As will soon be made clear, however, Mr. Schlesinger has not written a biblical interpretation of our predicament. Nor has he allowed the profoundest spirit of the Hellenic tradition to inform his basic conceptions. The resulting philosophical orientation, therefore, seems inadequate to the needs imposed by present-day pressures. It is entirely possible, nonetheless, that a few of the following criticisms would be unnecessary if Mr. Schlesinger had depended less on a psycho-sociological notational system, and if it had been possible for him to amplify some of the theoretical problems and to define more adequately certain concepts. With these reservations in mind, and from a point of view which is essentially evangelical, though eschewing the anticlassicism and antirationalism of much modern orthodox thought, a more detailed explication of what seem to be the shortcomings of Mr. Schlesinger's analysis can be considered.

The reader is not left long to doubt that the basis of the politics of freedom is essentially relativistic. Liberalism, we are told, must not be disdainful of the "pragmatic compromise"; there is the familiar insistence on the overarching importance of "results" as the final test of the validity of our ideas; and we are not spared the deprecation of logic common to emergent philosophies from Emerson to James. Mr. Schlesinger also commits himself to a social interpretation of history. "The state and the factory are inexorable"; James Madison's statement of the economic interpretation of history (before Marx was born) is applauded as "magistral"; and Joseph de Maistre and Edmund Burke are praised not so much for the articles of their faiths as for their insights into the function of social myths—Paretos before their time, as it were. We hear of the "manic-depressive cycle" of American business, the "capitalist death-wish," and the "compulsive mass escape from freedom [of industrial man] into the deep, wombdark sea." We are bidden, finally, to have hope that "cultural pluralism" and "spontaneous group activity" will satisfy "those irrational sentiments once mobilized by religion" and, thus supplying "outlets for the variegated emotions of man,…. restore meaning to democratic life."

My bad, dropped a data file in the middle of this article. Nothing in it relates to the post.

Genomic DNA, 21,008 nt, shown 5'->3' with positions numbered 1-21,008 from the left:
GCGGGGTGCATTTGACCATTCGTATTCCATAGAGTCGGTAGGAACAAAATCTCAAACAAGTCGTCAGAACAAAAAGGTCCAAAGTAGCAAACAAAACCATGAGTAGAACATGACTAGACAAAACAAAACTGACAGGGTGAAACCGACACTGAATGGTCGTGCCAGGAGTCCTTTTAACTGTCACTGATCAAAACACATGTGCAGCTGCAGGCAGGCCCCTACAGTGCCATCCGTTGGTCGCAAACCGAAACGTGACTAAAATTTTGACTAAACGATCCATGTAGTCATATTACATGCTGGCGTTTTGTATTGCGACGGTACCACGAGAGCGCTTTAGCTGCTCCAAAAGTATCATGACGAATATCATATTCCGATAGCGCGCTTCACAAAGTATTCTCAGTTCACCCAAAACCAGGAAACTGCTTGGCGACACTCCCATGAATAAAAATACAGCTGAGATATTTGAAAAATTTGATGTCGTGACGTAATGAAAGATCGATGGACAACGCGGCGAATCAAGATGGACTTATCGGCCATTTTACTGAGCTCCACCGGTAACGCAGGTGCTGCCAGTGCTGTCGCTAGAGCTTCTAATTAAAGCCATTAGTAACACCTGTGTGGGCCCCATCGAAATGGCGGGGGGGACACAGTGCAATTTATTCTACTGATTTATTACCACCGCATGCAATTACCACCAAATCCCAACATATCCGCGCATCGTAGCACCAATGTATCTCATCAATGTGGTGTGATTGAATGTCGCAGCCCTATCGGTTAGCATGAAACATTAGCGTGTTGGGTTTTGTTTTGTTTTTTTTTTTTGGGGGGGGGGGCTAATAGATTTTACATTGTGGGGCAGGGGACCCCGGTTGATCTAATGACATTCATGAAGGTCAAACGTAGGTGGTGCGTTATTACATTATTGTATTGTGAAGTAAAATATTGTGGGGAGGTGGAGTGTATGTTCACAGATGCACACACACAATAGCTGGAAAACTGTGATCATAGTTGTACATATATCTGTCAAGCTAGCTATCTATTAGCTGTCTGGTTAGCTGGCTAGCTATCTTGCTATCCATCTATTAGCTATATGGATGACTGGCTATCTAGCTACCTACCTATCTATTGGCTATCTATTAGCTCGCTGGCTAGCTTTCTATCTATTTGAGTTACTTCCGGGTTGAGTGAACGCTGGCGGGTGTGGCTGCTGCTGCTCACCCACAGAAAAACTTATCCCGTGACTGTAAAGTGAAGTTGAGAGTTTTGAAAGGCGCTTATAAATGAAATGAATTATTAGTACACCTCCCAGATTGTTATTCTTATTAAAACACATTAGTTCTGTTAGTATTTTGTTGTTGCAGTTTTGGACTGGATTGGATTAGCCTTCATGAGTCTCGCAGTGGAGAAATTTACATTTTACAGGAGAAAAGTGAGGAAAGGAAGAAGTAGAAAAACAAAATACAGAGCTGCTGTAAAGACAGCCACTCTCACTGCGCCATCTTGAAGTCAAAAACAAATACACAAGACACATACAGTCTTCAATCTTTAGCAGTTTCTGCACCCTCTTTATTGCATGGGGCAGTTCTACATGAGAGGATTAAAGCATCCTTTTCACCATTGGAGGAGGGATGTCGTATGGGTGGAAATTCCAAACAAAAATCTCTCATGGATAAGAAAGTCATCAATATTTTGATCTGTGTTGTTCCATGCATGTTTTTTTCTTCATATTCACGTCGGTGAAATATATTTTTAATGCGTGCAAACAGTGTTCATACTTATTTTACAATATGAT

This is a capitulation to that very approach which Mr. Schlesinger criticized in such strong terms while reviewing a recent study of the psychology of the American soldier. The review filed a protest against the methods, language, and pretensions of the "Social Sciences." It may be suggested, however, that were his animadversions taken literally, a very considerable portion of this book would suffer the maledictions its author himself pronounced. One can readily agree with him about the importance of "American study of village sociology" in problems of world reconstruction; but in the present theoretical framework the democratic idea of freedom is seriously vitiated and individual dignity in either the classical or the Judeo-Christian sense tends to lose its meaning. These matters must, therefore, be considered briefly.